Friday, March 12, 1999
Treasures from Carlisle's Past: Historical Society's Samplers
Treasures from Carlisle's Past is a new feature column that will highlight the "stories" of many of the objects in the collections of the Town and Historical Society. Some 1,500 to 2,000 "treasures," each with a special link to the history of Carlisle, currently reside on the third floor of Gleason Library. Two collections include all manner of artifacts, from delicate baby bonnets to rugged Civil War battlefield relics.
It is thanks to the foresight of early collectors of town memorabilia and those who volunteered their time to document the items that Carlisle has such a varied sampling of interesting items. Mrs. Benson (Martha Fifield) Wilkins wrote detailed entries in beautiful handwriting in the original collection logs, which make fascinating reading. She was one of the founding members of the Carlisle Historical Society in 1933. Since its beginning, the Society's collection has been housed with that of the Town, although the two are separately numbered. The two collections are closely tied to one another, comprised of similar objects from many of the same families. For example, the medical instruments of Dr. Austin Marsh are found in both collections.
This past fall, the Carlisle Historical Society began a documentation project to digitize the collection catalogues. Working with Virginia Holcomb, an intern from the Tufts University Museum Studies Program, the author began photographing, measuring and locating each object listed in the inventories. The intern developed a database into which information about each item will be entered for eventual access on the computer by interested residents and students of Carlisle's past. The project also provides information on the general condition of the artifacts, a precursor to prioritizing the conservation measures needed to preserve these valuable historic resources. The first treasures described will be the samplers, providing "stories" of some of the women of Carlisle.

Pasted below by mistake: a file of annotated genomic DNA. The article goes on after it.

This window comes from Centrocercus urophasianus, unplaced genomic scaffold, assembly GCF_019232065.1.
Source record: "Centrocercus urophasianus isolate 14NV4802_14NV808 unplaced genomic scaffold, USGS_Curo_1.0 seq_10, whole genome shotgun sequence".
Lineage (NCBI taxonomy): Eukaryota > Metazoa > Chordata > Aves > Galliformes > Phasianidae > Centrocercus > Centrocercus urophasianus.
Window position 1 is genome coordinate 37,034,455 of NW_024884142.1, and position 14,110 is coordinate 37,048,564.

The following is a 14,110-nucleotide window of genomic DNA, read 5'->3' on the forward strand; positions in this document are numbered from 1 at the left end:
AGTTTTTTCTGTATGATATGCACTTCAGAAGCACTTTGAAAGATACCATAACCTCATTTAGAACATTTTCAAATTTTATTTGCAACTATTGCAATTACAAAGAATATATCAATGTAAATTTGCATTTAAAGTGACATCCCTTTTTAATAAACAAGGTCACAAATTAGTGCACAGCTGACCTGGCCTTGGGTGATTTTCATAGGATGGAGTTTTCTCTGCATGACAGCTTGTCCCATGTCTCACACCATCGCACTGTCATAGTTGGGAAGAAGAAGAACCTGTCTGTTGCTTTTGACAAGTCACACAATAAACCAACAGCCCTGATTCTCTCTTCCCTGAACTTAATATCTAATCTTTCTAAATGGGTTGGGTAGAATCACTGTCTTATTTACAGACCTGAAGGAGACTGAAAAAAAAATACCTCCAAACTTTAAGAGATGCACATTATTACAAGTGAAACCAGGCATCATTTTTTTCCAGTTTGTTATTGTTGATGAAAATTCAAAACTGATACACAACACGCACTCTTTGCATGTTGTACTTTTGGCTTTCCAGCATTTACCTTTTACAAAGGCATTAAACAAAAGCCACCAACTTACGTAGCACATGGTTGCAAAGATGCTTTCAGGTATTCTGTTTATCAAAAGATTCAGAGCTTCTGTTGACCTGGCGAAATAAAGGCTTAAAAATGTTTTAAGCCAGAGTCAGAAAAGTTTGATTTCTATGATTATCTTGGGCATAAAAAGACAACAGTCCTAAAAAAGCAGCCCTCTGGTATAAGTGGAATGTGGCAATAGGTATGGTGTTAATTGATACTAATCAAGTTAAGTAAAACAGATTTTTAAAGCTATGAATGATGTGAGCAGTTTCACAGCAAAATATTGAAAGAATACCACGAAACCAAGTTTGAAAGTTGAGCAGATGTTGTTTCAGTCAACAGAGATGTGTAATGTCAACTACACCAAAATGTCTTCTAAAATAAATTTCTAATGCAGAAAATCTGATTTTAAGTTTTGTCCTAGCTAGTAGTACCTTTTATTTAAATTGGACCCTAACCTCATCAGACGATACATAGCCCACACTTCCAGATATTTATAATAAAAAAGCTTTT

Threads of History
Thomas Jefferson, in a 1787 letter, admonished his daughter Martha: "In the country life of America there are many moments when a woman can have recourse to nothing but her needle. . In a dull company and in dull weather the needle is then a valuable resource."
Three years later, he queried his other daughter, Mary, in a similar letter: "How are you occupied? How many pages a day [do] you read How many hours a day [do] you sew?" It is clear from the thirteen samplers in Carlisle's historical collections that local daughters were as diligent in the practice of needlework as Jefferson desired his own Martha and Mary to be.
The samplers worked by Carlisle girls, age ten to nineteen years, date from 1786 to 1838 and illustrate the common forms of plain and ornamental needlework popular during that period. All are worked using silk thread on a linen ground. The linen fabric is very fine — 32 squares or more per inch! The designs, simple and intricate, represent an important element of Carlisle's history. Needlework , one of the major contributions to the decorative arts made by women, is a fitting legacy, reflective of women's roles in Colonial and early Federal society. Textiles, as many of the Carlisle samplers demonstrate, are particularly susceptible to light and the elements, fading and disintegrating over time if not properly preserved. The lives of their makers were often just as tenuous, with many women dying early during the eighteenth and nineteenth centuries. "Plain sewing" was the necessary, but tedious, task of all women who learned to make simple stitches as young as five or six, to sew good seams and to make good marks to fashion their family's clothing and identify their household linens. As girls progressed they might sew decorative embroideries, learning stitches which would adorn pockets, petticoats, vests and bags.